However, this is not an article about Windows-borne malware, or, at least, that wasn’t the intended topic. When it comes to Linux and how it fits into criminals’ online activity, the threatscape is a bit different. Linux has long been a staple of the webhosting world, and if you peer into the silver lining of cloud computing, it often looks more like Tux than, say, Clippy on the inside. This becomes even more apparent when you look at modern supercomputers: In 2014’s TOP500 list, just two of the systems listed ran some version of Windows.
I would like to point out then that when I am discussing Linux, I’m referring to the various Linux distributions (or distros, for short) out there, not just the Linux kernel itself. For that matter, it would be best to extend this concept to cover not just to the distro, but the stack of software that is running on top of it, whether it be a classic LAMP stack for serving up web pages or inside networking gear moving bytes around.
A large part of the Internet runs on Linux, often far away from public view in vast data centers. Even when Linux is right in front of us, it is often invisible because it is running unnoticed on such devices as modems, routers and set top boxes. I would like to focus first, though on those data centers.
So, what exactly is it that makes Linux ideal for data center environments? Data centers consist of thousand, tens of thousands or even hundreds of thousands of servers, and managing that many computers rapidly becomes very challenging. Licensing costs for server operating systems vary, but Linux distros essentially start at free, although enterprises often end up paying for documentation, support and maintenance, or the costs of devoting staff to customizing it as needed.
Likewise, Linux’s support of various network protocols, scripting languages and command shells—that support being typically more diverse than Windows, at least out of the box—means that it is comparatively easy and inexpensive to script management of systems. And this tends to scale well.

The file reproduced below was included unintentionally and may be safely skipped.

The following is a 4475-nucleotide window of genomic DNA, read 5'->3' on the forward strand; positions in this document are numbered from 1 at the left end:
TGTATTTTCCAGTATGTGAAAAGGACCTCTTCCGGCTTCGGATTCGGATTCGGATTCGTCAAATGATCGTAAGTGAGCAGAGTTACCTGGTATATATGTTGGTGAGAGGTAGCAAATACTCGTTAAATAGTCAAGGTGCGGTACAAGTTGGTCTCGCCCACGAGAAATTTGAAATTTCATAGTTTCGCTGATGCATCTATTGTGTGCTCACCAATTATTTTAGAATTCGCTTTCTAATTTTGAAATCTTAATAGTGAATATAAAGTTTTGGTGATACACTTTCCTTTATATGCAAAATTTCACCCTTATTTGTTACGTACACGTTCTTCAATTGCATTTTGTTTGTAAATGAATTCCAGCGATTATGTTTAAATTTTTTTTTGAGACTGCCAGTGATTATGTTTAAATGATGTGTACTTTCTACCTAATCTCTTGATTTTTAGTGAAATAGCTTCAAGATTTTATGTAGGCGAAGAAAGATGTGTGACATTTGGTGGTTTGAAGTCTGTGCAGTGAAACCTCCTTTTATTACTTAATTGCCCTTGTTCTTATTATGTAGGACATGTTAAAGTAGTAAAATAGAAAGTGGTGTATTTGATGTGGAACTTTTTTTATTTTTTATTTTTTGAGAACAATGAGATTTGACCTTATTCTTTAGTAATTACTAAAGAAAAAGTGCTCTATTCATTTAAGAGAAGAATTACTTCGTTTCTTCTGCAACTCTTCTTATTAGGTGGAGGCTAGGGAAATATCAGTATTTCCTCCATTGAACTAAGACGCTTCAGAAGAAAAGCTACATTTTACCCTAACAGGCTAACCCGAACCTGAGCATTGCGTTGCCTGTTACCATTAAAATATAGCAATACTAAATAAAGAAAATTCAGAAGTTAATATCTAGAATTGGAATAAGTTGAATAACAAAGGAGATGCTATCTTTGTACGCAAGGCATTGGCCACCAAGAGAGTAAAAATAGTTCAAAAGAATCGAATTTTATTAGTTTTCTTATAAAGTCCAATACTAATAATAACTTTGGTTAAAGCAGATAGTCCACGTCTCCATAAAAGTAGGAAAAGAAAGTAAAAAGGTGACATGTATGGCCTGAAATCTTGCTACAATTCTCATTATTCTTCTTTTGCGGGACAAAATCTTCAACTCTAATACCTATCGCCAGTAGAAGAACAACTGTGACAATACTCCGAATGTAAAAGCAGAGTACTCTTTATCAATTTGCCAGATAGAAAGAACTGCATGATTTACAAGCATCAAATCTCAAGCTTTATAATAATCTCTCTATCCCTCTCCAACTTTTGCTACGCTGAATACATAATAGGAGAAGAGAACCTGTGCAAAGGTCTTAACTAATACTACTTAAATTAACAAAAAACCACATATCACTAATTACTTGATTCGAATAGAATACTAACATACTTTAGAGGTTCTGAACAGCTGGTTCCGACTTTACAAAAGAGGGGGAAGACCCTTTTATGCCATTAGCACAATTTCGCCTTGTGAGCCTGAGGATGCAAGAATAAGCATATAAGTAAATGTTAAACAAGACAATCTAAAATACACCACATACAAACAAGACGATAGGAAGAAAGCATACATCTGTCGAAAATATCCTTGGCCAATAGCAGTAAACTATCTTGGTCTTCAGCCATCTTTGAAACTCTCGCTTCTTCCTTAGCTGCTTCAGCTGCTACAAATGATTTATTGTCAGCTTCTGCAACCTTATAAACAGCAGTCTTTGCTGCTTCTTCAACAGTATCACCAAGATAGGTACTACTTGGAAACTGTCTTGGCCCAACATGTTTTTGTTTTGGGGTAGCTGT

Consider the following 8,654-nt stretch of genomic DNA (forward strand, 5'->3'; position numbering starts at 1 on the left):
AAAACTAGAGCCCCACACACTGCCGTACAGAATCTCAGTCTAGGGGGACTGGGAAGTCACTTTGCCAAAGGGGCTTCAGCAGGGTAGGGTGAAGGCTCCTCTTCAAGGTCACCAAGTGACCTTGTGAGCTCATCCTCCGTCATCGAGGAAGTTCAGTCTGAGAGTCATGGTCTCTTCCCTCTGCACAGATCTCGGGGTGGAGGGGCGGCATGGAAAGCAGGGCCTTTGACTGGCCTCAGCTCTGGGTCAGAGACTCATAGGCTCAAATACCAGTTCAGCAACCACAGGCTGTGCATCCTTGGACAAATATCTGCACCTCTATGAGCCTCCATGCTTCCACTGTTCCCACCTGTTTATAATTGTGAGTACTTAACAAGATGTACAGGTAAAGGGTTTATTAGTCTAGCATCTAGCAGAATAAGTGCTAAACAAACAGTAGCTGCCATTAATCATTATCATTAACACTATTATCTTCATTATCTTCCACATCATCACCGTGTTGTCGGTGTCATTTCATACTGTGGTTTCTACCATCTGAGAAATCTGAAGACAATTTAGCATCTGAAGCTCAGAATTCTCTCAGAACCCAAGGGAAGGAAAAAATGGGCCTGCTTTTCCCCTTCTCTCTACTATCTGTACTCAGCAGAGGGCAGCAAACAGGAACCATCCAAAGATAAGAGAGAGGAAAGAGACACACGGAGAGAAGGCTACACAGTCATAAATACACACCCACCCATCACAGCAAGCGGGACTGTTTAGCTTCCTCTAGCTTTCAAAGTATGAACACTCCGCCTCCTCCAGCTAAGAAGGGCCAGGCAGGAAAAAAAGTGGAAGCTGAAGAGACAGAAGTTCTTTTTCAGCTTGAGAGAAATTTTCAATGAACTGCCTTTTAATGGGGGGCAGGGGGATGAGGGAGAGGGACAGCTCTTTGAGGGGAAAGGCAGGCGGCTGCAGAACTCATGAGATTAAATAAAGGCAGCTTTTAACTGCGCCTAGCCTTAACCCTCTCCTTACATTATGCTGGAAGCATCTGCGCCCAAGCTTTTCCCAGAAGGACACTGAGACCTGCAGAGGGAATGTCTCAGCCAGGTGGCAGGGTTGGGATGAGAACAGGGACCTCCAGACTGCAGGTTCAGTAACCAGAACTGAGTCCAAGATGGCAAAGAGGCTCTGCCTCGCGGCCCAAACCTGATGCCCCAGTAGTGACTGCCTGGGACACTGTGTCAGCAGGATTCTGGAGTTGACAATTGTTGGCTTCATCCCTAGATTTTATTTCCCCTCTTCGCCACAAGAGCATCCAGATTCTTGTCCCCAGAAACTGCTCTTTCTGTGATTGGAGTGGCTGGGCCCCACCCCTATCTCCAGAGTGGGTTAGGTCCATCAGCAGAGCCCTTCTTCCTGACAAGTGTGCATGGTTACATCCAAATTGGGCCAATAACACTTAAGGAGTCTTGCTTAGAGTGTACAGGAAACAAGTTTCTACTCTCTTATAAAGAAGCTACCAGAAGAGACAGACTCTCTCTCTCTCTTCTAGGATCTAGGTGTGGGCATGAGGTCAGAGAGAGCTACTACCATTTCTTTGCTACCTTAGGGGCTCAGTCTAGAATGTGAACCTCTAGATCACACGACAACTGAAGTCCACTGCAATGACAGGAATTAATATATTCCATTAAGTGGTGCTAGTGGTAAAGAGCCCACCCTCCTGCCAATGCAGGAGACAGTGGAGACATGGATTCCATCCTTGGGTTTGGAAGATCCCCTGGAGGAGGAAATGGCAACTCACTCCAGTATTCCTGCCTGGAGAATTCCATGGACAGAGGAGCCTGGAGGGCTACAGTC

And then there’s performance. As one of the first operating systems to originate in the Internet era, and coming from an educational rather than commercial background, Linux was designed from the ground up to connect with other systems using standard protocols such as TCP/IP. Indeed, it took Microsoft Windows server operating systems years before they could match Linux in various raw network throughput tests.
Just as Linux scales up to very large computers, it can also be tailored to run on very small devices. Google’s Android, which largely powers the smartphone and tablet industries, is based on Linux. You might find devices running Linux throughout your home: In your family room, such devices as DVRs, media players, set-top boxes and the Smart TVs in your entertainment center might be running Linux, while the broadband modem and network router that connect everything to the Internet run Linux as well. If smart, digitally-connected kitchen appliances take off, you may also be cooking with Linux one day.
Regardless of what these small devices around your home or office do, though, they have one thing in common: They don’t look very much like traditional computers. They don’t have keyboards, or even monitors (unless, perhaps, they are built into your monitor), and you probably access them remotely through your web browser so as to configure and manage them. If they communicate with you at all, it is perhaps with an LED light or two to let you know they’re working.
So, what exactly are the threats facing Linux today?
Well, as previously mentioned, Linux usage tends to concentrate in two areas: The very large (data centers) and the very small (embedded in appliances and the like). In the former case, unless you work around servers all day, you may not be aware of how Linux is behind many of the most popular web sites and relied-upon services we use every day. And in the latter case, you may simply not be aware that your home router, DVR, set-top box or other “smart” home appliances are running some form of Linux. Even though both of these cases are not what we traditionally what we think of as “desktops,” it does not mean they are immune to the same kinds of threats, either.
Hosted Linux servers in data centers have long been a part of the malware ecosystem, although probably not in the way most people think of it. There are many web site hosting companies out there that run outdated, insecure software and have poor system management practices. They often end up hosting command-and-control servers used by Windows-based malware to phone home for updates and instructions, serve as drop zones used by malware to store stolen information en route to the criminals who have stolen it, and so forth.